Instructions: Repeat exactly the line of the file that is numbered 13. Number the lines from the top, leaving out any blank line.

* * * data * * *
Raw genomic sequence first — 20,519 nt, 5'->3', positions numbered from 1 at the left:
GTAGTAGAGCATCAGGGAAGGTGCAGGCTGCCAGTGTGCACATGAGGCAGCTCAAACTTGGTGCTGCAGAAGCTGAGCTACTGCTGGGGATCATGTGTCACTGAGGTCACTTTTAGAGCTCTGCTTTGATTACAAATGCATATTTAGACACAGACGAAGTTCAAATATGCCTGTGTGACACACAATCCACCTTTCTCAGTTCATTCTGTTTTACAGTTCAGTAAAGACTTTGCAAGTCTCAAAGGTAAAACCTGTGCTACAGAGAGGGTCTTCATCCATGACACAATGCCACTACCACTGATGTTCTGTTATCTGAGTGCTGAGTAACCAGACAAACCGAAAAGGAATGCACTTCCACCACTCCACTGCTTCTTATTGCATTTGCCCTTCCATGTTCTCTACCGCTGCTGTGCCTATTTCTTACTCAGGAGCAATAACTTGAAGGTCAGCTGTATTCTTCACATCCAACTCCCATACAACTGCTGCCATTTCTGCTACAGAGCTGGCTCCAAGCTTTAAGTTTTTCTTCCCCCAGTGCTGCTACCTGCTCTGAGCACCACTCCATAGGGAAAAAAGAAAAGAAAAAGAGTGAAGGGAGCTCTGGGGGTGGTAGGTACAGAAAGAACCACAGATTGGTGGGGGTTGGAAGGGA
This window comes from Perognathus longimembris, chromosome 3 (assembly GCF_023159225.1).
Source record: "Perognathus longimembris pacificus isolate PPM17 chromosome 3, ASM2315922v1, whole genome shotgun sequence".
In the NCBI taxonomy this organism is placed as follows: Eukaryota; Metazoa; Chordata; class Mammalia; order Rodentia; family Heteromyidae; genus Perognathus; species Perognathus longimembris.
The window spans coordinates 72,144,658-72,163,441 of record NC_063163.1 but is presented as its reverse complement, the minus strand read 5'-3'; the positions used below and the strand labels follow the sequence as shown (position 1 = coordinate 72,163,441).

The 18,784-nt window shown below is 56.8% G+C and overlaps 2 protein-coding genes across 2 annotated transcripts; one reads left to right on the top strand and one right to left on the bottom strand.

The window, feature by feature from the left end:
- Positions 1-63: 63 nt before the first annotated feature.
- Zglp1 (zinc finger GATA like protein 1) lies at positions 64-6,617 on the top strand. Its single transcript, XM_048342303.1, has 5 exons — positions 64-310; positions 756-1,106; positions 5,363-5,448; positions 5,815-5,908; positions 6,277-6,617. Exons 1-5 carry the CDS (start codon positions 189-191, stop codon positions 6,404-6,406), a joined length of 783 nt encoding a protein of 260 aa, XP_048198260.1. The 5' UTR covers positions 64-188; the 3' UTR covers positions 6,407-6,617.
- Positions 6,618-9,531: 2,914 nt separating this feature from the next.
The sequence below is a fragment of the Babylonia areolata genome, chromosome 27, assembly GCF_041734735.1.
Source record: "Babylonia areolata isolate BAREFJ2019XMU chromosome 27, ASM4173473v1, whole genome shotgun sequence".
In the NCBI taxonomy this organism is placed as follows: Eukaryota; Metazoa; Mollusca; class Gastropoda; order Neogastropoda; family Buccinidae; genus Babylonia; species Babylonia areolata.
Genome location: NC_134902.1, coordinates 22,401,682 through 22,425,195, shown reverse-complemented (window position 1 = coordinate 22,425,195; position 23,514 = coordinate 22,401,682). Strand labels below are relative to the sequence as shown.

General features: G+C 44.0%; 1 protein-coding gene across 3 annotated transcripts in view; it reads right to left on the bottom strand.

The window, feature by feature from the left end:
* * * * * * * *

Source record: "Babylonia areolata isolate BAREFJ2019XMU chromosome 27, ASM4173473v1, whole genome shotgun sequence".